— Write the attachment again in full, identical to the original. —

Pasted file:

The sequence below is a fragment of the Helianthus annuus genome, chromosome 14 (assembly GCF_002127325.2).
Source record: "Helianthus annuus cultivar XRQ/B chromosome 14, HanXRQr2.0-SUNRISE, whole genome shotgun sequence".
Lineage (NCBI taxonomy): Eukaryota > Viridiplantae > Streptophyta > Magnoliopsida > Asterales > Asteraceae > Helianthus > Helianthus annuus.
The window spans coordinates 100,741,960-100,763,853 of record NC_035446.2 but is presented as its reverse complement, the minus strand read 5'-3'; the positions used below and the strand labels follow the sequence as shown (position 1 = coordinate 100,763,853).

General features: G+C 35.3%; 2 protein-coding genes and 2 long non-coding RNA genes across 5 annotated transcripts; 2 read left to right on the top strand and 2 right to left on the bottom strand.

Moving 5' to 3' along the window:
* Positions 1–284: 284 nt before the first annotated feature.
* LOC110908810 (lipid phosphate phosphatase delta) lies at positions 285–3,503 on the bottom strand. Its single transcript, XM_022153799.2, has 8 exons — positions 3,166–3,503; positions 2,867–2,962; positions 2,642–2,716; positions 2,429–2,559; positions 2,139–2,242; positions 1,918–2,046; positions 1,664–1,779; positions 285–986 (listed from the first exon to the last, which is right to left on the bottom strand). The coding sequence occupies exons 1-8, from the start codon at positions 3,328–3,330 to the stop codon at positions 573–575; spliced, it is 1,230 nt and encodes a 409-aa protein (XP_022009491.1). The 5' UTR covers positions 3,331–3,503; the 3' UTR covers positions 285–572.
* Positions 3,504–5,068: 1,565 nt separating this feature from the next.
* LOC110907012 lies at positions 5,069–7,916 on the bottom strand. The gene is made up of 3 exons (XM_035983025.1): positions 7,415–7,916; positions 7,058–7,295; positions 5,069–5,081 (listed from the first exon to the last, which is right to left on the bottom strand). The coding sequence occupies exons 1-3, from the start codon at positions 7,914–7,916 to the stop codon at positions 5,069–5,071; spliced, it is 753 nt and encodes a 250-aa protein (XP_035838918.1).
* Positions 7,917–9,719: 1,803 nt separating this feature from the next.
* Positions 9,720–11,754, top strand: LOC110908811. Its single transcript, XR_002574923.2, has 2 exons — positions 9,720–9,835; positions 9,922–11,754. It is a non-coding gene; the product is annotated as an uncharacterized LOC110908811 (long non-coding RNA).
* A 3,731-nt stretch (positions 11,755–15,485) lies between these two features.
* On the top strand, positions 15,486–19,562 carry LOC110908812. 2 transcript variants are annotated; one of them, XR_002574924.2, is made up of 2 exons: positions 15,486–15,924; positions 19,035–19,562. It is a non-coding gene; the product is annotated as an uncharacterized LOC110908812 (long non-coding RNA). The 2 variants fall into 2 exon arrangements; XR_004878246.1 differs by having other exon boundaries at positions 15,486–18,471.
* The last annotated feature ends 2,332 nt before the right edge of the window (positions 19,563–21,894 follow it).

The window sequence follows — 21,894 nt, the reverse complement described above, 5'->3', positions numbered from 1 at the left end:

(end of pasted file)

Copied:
The sequence below is a fragment of the Helianthus annuus genome, chromosome 14 (assembly GCF_002127325.2).
Source record: "Helianthus annuus cultivar XRQ/B chromosome 14, HanXRQr2.0-SUNRISE, whole genome shotgun sequence".
Lineage (NCBI taxonomy): Eukaryota > Viridiplantae > Streptophyta > Magnoliopsida > Asterales > Asteraceae > Helianthus > Helianthus annuus.
The window spans coordinates 100,741,960-100,763,853 of record NC_035446.2 but is presented as its reverse complement, the minus strand read 5'-3'; the positions used below and the strand labels follow the sequence as shown (position 1 = coordinate 100,763,853).

General features: G+C 35.3%; 2 protein-coding genes and 2 long non-coding RNA genes across 5 annotated transcripts; 2 read left to right on the top strand and 2 right to left on the bottom strand.

Moving 5' to 3' along the window:
* Positions 1–284: 284 nt before the first annotated feature.
* LOC110908810 (lipid phosphate phosphatase delta) lies at positions 285–3,503 on the bottom strand. Its single transcript, XM_022153799.2, has 8 exons — positions 3,166–3,503; positions 2,867–2,962; positions 2,642–2,716; positions 2,429–2,559; positions 2,139–2,242; positions 1,918–2,046; positions 1,664–1,779; positions 285–986 (listed from the first exon to the last, which is right to left on the bottom strand). The coding sequence occupies exons 1-8, from the start codon at positions 3,328–3,330 to the stop codon at positions 573–575; spliced, it is 1,230 nt and encodes a 409-aa protein (XP_022009491.1). The 5' UTR covers positions 3,331–3,503; the 3' UTR covers positions 285–572.
* Positions 3,504–5,068: 1,565 nt separating this feature from the next.
* LOC110907012 lies at positions 5,069–7,916 on the bottom strand. The gene is made up of 3 exons (XM_035983025.1): positions 7,415–7,916; positions 7,058–7,295; positions 5,069–5,081 (listed from the first exon to the last, which is right to left on the bottom strand). The coding sequence occupies exons 1-3, from the start codon at positions 7,914–7,916 to the stop codon at positions 5,069–5,071; spliced, it is 753 nt and encodes a 250-aa protein (XP_035838918.1).
* Positions 7,917–9,719: 1,803 nt separating this feature from the next.
* Positions 9,720–11,754, top strand: LOC110908811. Its single transcript, XR_002574923.2, has 2 exons — positions 9,720–9,835; positions 9,922–11,754. It is a non-coding gene; the product is annotated as an uncharacterized LOC110908811 (long non-coding RNA).
* A 3,731-nt stretch (positions 11,755–15,485) lies between these two features.
* On the top strand, positions 15,486–19,562 carry LOC110908812. 2 transcript variants are annotated; one of them, XR_002574924.2, is made up of 2 exons: positions 15,486–15,924; positions 19,035–19,562. It is a non-coding gene; the product is annotated as an uncharacterized LOC110908812 (long non-coding RNA). The 2 variants fall into 2 exon arrangements; XR_004878246.1 differs by having other exon boundaries at positions 15,486–18,471.
* The last annotated feature ends 2,332 nt before the right edge of the window (positions 19,563–21,894 follow it).

The window sequence follows — 21,894 nt, the reverse complement described above, 5'->3', positions numbered from 1 at the left end: